Seated Liberty Quarters (1838-1891)
The quarter has been struck with few interruptions from the beginning of U.S. coinage to the present day. These were sanctioned originally in the Coinage Act of 1792, and the quarter has been one of the foundational coins of the U.S. monetary system ever since. They were first minted in 1796 and can still be found in pockets and purses today. Specifically, the Liberty Seated Quarter ran from 1838 to 1891, when it was replaced by the Barber.
Seated Liberty Quarter Design
Early quarters were struck from 89.24% Silver and 10.76% Copper, an alloy that was slightly modified at the time of the Liberty Seated release. The alloy was changed at that point to 90% Silver, a percentage it would retain until the demise of most U.S. Silver coinage in 1964.
The Liberty Seated series had a representation of Liberty sitting on a rock, holding a Liberty pole with a Phrygian cap on the top (this symbol of freedom can be seen prominently in Capped Bust coins). The reverse on dimes had a wreath of laurel leaves, while larger coins such as the quarter, half dollar and dollar had an eagle.
This coin saw a number of small variations over the course of its run, including different number sizes, changes to the drapery around Liberty, the number and size of stars and more. One variety of note is the arrow by the date, which indicated a slight change in the size of the coin to bring the intrinsic value of the metal more in line with the face value. This change occurred from 1853 to 1855 and from 1873 to 1874. After a couple of years, they were changed back to the variant they had been before the arrows were implemented, as this was only a temporary measure to get people used to the changed coinage.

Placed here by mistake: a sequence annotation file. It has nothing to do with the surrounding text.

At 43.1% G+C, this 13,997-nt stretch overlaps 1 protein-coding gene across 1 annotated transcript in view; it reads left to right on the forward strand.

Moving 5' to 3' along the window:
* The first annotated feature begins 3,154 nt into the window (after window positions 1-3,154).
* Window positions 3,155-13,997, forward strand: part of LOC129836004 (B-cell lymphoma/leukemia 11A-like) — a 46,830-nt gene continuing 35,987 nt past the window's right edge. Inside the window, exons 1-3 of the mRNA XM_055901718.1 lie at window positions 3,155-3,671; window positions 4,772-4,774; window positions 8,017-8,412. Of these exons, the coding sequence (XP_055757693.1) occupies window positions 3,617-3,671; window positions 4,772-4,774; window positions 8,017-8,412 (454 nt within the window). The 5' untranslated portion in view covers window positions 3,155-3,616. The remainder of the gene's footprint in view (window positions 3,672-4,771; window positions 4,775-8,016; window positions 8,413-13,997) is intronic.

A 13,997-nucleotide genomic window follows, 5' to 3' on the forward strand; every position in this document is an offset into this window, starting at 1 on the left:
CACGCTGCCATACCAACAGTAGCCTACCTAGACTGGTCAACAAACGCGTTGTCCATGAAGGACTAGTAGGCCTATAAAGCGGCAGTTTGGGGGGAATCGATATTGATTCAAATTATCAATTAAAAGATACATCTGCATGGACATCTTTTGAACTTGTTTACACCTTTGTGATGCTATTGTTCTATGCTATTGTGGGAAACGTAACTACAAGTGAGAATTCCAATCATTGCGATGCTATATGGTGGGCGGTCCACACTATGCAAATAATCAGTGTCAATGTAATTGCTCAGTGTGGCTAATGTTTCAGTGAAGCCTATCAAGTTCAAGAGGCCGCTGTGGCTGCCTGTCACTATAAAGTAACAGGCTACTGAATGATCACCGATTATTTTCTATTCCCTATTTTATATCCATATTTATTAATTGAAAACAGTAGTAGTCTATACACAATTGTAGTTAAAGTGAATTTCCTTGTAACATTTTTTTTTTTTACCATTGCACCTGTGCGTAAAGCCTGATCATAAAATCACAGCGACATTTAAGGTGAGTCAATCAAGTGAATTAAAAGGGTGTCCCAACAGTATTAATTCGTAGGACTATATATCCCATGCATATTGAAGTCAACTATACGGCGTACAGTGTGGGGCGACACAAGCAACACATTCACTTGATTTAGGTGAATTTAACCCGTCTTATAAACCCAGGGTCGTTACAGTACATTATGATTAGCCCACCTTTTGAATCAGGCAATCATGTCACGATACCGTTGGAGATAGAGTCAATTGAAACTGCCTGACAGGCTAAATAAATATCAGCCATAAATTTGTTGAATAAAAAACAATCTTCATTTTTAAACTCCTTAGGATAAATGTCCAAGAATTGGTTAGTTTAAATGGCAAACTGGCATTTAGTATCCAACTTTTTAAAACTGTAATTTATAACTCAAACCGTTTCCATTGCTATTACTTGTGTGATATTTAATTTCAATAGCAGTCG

The Liberty Seated quarter survived through the Civil War, though many hoarded coins during this time period. These coins stayed in production till 1891, but changes in public approval and a push towards more interesting coinage led to the redesign of all varieties that could be touched, including the quarter. This led to the Barber series.
Early U.S. coins were not the only coins post-colonial America had. French, Spanish and English coins circulated freely and were accepted as legal tender, and the mintage of new U.S. money did not stop these from circulating. The quarter circulated but competed against these coins, particularly these early Bust quarters. These were important because they were among the first U.S. coins minted, but in terms of day-to-day living at the time of their mintage, their impact was muted.
The Coinage Act of 1857 occurred while the Liberty Seated was being minted. Businesses that had previously accepted any form of money as legal tender now would only accept U.S. coins, and that drove demand far exceeding that of previous years. That set the stage for our current monetary system.
Liberty Seated quarters are available for a reasonable price for many years in low grades, but the price rises rapidly for higher grades. There are some very expensive, low mintage and rare examples that make this a very difficult but exciting and rewarding series to collect.
The higher mintages later in the series as opposed to earlier quarters make the Liberty Seated quarter series a set for intermediate collectors to get into. Early examples of U.S. coinage including the quarter are not easy to get one’s hands-on.
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